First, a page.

A new exhibit at the State Fair this year shows just how efficient modern energy designs can be.
Based on German designs, a "passive house" needs only the equivalent of nine light bulbs to heat it — even in a cold Minnesota winter.
Fourteen architecture students from North Dakota State University are putting the finishing touches on an 800-square-foot cabin. There's nothing space-age-y about the house; it's made from common building materials, but it's very efficiently designed and engineered.
Eventually it will be nestled into Itasca State Park, where faculty members in the University of Minnesota's biology department have research projects.
The cabin has a calm northwoods feel, even in the hectic busyness of the State Fair eco-experience building. The cedar siding is taken from an old granary donated by the farm family of one of the students.
Future architect Peter Atwood is excited to see his ideas turn into reality.
"If we want to start here, at the back, you can see we've exposed all the different layers," he said, showing off the house.
Behind the cedar siding, there are four inches of rigid foam insulation, a layer of plywood sheathing, a double-stud wall filled with a foot of cellulose insulation, and another layer of sheathing.
"On the interior here, behind this double-stud wall, is one more wall which houses all the mechanical, plumbing, electrical, so we don't have to put any of that in our insulation wall," Atwood said.
The big idea is to block any connection between the weather outside and the climate inside. Even the windows are super-insulated — which means three panes of glass, and insulation in the framing designed to separate the inside from the outside.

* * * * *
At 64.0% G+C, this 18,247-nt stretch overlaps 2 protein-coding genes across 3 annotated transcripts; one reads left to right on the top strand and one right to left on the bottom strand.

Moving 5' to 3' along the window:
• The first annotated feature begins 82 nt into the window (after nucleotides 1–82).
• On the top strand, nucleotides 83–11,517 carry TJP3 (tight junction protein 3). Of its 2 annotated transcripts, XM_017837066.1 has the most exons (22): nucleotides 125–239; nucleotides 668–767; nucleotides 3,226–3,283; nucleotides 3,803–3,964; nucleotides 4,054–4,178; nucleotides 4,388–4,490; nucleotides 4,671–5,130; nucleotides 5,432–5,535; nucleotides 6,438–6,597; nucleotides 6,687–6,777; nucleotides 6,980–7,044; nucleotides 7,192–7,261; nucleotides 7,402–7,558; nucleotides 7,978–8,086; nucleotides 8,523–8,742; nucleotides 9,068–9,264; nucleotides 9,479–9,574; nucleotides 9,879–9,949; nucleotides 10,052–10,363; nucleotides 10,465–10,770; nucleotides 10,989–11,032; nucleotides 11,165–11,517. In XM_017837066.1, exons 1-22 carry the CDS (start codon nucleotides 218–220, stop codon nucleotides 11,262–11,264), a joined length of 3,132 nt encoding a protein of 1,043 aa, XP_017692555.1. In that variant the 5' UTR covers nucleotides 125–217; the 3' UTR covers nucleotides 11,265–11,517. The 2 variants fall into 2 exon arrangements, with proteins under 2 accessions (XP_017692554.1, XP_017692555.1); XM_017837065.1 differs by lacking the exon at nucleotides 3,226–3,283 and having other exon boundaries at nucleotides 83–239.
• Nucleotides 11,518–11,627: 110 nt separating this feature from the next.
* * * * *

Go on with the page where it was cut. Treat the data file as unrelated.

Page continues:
Most windows are on the south side of the house, with just a few on the other sides.
"All the windows are optimized so the house doesn't overheat but it gets enough heat so it doesn't have to rely on active sources of heating," Atwood said.
That optimization means matching the building design with climate data, in this case climate data recorded at the Bemidji airport.
A free-standing structure in front of the south windows behaves a lot like a well-planted tree. Atwood said it's an important component of the passive heating system.
"They're all designed in specific orientations so that sunlight can come through in the winter and get shaded in the summer," he said.
Inside, there's a living space with a high ceiling, two sleeping lofts, a kitchen and bath.
Even the heating system in this house is mostly passive; it operates using a device called a energy-recovery ventilator.
"It takes all the incoming air that you're bringing into the house, the new fresh air, and it passes it through the air that you're exhausting out of the house, your warm air," he said.
Atwood said it's like a bunch of straws meshed together. The students' teacher, Malini Srivastava, explains that in the winter, the air leaving the house through one set of straws heats up the incoming air in the other set. And in the summer, the heat exchange goes the other way. "These things are so efficient that it's recovered almost 90 percent to 95 percent from the heat of that outgoing air," Srivastava said. "This is what makes it work."
And Srivastava said these straws tie in with another heat exchanger below ground. A couple of coils of plastic tubing under the foundation are filled with glycol, and they bring the constant 40-to-50-degree temperature of the earth up into the house. In the winter, that warms incoming air; in the summer it cools it down.
"That's why we have such a low energy demand, because when you heat that up, you just need to heat it up just a little bit more because it's already passively been tempered," Srivastava said.
Srivastava said in Minnesota it costs about 15 percent more to build a passive house than a standard house. But she said it's designed to last a hundred years.
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